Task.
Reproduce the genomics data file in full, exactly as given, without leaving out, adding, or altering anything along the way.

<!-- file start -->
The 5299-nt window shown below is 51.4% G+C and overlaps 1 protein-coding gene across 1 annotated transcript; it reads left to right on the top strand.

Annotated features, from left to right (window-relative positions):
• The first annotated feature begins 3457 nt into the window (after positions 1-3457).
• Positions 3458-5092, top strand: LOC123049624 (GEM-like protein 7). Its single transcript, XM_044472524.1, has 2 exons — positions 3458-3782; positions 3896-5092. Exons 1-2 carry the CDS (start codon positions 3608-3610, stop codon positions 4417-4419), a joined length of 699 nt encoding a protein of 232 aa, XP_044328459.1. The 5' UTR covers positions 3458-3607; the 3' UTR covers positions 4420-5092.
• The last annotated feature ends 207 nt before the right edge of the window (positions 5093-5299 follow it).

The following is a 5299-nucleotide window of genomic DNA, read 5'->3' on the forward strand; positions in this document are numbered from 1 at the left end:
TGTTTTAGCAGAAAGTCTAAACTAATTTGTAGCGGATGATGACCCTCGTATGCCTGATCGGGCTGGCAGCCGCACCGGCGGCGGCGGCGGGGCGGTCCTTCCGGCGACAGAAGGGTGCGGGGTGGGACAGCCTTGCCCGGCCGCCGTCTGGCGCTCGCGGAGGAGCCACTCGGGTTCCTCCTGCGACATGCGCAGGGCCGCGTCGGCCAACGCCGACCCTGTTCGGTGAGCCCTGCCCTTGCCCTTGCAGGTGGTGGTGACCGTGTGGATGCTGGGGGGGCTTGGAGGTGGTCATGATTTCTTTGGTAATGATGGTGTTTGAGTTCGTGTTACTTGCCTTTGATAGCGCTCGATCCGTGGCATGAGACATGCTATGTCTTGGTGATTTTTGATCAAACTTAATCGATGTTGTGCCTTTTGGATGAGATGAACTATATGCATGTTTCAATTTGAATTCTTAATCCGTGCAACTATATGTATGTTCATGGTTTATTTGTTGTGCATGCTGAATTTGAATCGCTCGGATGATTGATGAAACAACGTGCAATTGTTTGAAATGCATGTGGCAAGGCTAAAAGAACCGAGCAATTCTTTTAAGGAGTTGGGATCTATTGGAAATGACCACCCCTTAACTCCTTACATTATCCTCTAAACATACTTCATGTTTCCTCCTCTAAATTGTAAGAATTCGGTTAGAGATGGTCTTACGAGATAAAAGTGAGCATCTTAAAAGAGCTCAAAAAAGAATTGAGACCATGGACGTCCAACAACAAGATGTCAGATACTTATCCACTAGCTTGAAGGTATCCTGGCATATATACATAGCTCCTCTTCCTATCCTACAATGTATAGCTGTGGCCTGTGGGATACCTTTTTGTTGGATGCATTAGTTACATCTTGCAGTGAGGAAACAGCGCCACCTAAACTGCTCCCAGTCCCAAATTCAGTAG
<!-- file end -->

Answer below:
The 5299-nt window shown below is 51.4% G+C and overlaps 1 protein-coding gene across 1 annotated transcript; it reads left to right on the top strand.

Annotated features, from left to right (window-relative positions):
• The first annotated feature begins 3457 nt into the window (after positions 1-3457).
• Positions 3458-5092, top strand: LOC123049624 (GEM-like protein 7). Its single transcript, XM_044472524.1, has 2 exons — positions 3458-3782; positions 3896-5092. Exons 1-2 carry the CDS (start codon positions 3608-3610, stop codon positions 4417-4419), a joined length of 699 nt encoding a protein of 232 aa, XP_044328459.1. The 5' UTR covers positions 3458-3607; the 3' UTR covers positions 4420-5092.
• The last annotated feature ends 207 nt before the right edge of the window (positions 5093-5299 follow it).

The following is a 5299-nucleotide window of genomic DNA, read 5'->3' on the forward strand; positions in this document are numbered from 1 at the left end:
TGTTTTAGCAGAAAGTCTAAACTAATTTGTAGCGGATGATGACCCTCGTATGCCTGATCGGGCTGGCAGCCGCACCGGCGGCGGCGGCGGGGCGGTCCTTCCGGCGACAGAAGGGTGCGGGGTGGGACAGCCTTGCCCGGCCGCCGTCTGGCGCTCGCGGAGGAGCCACTCGGGTTCCTCCTGCGACATGCGCAGGGCCGCGTCGGCCAACGCCGACCCTGTTCGGTGAGCCCTGCCCTTGCCCTTGCAGGTGGTGGTGACCGTGTGGATGCTGGGGGGGCTTGGAGGTGGTCATGATTTCTTTGGTAATGATGGTGTTTGAGTTCGTGTTACTTGCCTTTGATAGCGCTCGATCCGTGGCATGAGACATGCTATGTCTTGGTGATTTTTGATCAAACTTAATCGATGTTGTGCCTTTTGGATGAGATGAACTATATGCATGTTTCAATTTGAATTCTTAATCCGTGCAACTATATGTATGTTCATGGTTTATTTGTTGTGCATGCTGAATTTGAATCGCTCGGATGATTGATGAAACAACGTGCAATTGTTTGAAATGCATGTGGCAAGGCTAAAAGAACCGAGCAATTCTTTTAAGGAGTTGGGATCTATTGGAAATGACCACCCCTTAACTCCTTACATTATCCTCTAAACATACTTCATGTTTCCTCCTCTAAATTGTAAGAATTCGGTTAGAGATGGTCTTACGAGATAAAAGTGAGCATCTTAAAAGAGCTCAAAAAAGAATTGAGACCATGGACGTCCAACAACAAGATGTCAGATACTTATCCACTAGCTTGAAGGTATCCTGGCATATATACATAGCTCCTCTTCCTATCCTACAATGTATAGCTGTGGCCTGTGGGATACCTTTTTGTTGGATGCATTAGTTACATCTTGCAGTGAGGAAACAGCGCCACCTAAACTGCTCCCAGTCCCAAATTCAGTAG